So many people I’ve talked to in the last year or so said they wanted to work from home to better balance work and life.
Now, with the quarantine measures implemented due to the rapid spread of the COVID-19 virus across the planet, many of those same workers are getting their wish.
What, not quite like you imagined? I’ve been a part-time work-from-home employee for the last year or so, but many of my other jobs involved large group of people outside of the house and are now suspended due to the virus outbreak.
So, even though I’m used to managing my own workflow three days a week, this is still an adjustment from my routine.
I wanted to craft a real-life list of practical work-from-home tactics I’ve used as we face indefinite social distancing measures.
We all have routines that have been disrupted by the COVID-19 outbreak. Now instead of getting up and going to work, we roll out of bed and onto our computers (if you’re lucky enough to work from home).
Make sure you create some sort of routine to keep yourself from withering away behind a screen. Schedule wake up, exercise, and your daily work routines. Your habits have likely been shattered as a result of social distancing.
Make new ones and settle in; it might be a while. Get used to self-regulating your time because officials estimate it will take a month or more for things to “normalize” post-COVID-19 distancing.
Switch Up Your Scenery
Okay, I know that you can’t relocate to a coffee shop or coworking space with social distancing measures in place.
But maybe get creative with your office spaces. I live in a studio apartment, so I get the option of my floor, the bed, and my desk.
I’m rotating between the floor and the desk and switching which windows I look out.
All kidding aside, think about the ways you can add some diversity to your scenery while you work inside. Switch up locations, trade desks with your SO, move your couch office from the living room to the dining room. Maybe clean or redecorate your space. Optimize your office.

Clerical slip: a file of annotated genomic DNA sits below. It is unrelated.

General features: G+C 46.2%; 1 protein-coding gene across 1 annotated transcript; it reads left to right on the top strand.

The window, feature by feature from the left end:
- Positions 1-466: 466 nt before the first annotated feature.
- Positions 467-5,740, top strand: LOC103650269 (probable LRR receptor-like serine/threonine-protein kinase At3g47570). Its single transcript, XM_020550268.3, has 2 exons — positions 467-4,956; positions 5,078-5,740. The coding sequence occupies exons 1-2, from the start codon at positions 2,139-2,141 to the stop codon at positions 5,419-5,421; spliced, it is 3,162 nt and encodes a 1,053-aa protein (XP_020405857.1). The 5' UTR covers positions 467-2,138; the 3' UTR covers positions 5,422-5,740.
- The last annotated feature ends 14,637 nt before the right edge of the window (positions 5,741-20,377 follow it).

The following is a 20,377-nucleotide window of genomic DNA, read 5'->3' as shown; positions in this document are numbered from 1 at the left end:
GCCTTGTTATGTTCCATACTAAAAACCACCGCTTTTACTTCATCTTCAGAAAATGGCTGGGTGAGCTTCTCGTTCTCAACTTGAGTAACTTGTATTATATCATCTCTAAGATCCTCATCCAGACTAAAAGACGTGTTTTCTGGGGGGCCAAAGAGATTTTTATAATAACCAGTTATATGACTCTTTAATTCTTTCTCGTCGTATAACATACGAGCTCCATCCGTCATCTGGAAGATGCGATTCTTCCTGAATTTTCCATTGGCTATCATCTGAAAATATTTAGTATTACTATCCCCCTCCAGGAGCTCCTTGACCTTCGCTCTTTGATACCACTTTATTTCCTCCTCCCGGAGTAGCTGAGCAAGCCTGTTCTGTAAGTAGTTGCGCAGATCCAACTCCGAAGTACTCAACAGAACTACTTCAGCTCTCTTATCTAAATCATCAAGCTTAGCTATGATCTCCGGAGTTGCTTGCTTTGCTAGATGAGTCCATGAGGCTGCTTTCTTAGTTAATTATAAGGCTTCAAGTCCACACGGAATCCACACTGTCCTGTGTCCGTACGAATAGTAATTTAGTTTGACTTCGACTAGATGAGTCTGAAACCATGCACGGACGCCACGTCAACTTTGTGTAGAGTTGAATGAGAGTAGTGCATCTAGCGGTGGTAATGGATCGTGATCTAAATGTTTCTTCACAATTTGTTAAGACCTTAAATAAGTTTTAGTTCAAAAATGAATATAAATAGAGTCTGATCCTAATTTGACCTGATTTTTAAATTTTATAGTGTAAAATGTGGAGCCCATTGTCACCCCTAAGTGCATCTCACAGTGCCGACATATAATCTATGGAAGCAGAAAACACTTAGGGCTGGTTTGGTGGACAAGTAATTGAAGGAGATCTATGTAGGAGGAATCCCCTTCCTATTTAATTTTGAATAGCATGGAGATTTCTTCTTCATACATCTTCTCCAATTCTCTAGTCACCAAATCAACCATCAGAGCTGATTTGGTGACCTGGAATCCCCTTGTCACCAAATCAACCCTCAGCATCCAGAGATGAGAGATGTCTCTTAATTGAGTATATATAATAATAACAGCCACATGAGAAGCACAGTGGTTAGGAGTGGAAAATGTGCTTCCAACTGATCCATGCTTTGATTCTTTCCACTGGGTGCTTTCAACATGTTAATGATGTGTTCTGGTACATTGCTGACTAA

Social distancing doesn’t mean communicate with your team less. Its time to overcommunicate, no matter how much you want to hide in your house and be depressed.
That might mean sending more Slack messages and emails. Maybe that means more phone calls with the CEO.
Talk to your teams, set up Zoom calls. You get 30 minutes for free. See each other, laugh at your work-from-home messy buns and cat-fur covered hoodies.
But also, it’s a good time to figure out which meetings are emails. Maybe you have purely social, touch base meetings. Figure out how to keep and grow your company culture without face-to-face interaction.
Schedule Quiet Time
Everyone is online and working. Or not working. Those who aren’t working are very communicative, which I’m sure you have already noticed.
Everyone is online, wants to chat on the phone, and send you messages. We’re all feeling a little isolated right now. It makes it hard to turn off, even when we need to.
Schedule time to be alone. For two reasons:
- Your own wellness/mental health/creativity
- Your work creativity
You can’t reach flow state if you’re always available. Communicate with your coworkers that you’ll take an hour to go offline and do what you need to.
This is especially important as a creative. You can slog through busywork, but when it comes to writing a blog post, designing a product page, or other creative tasks, you need some space.
This is even harder with family and roommates who are all probably home with you. If you have the option, try to set boundaries with those you live with to respect your time while you’re working.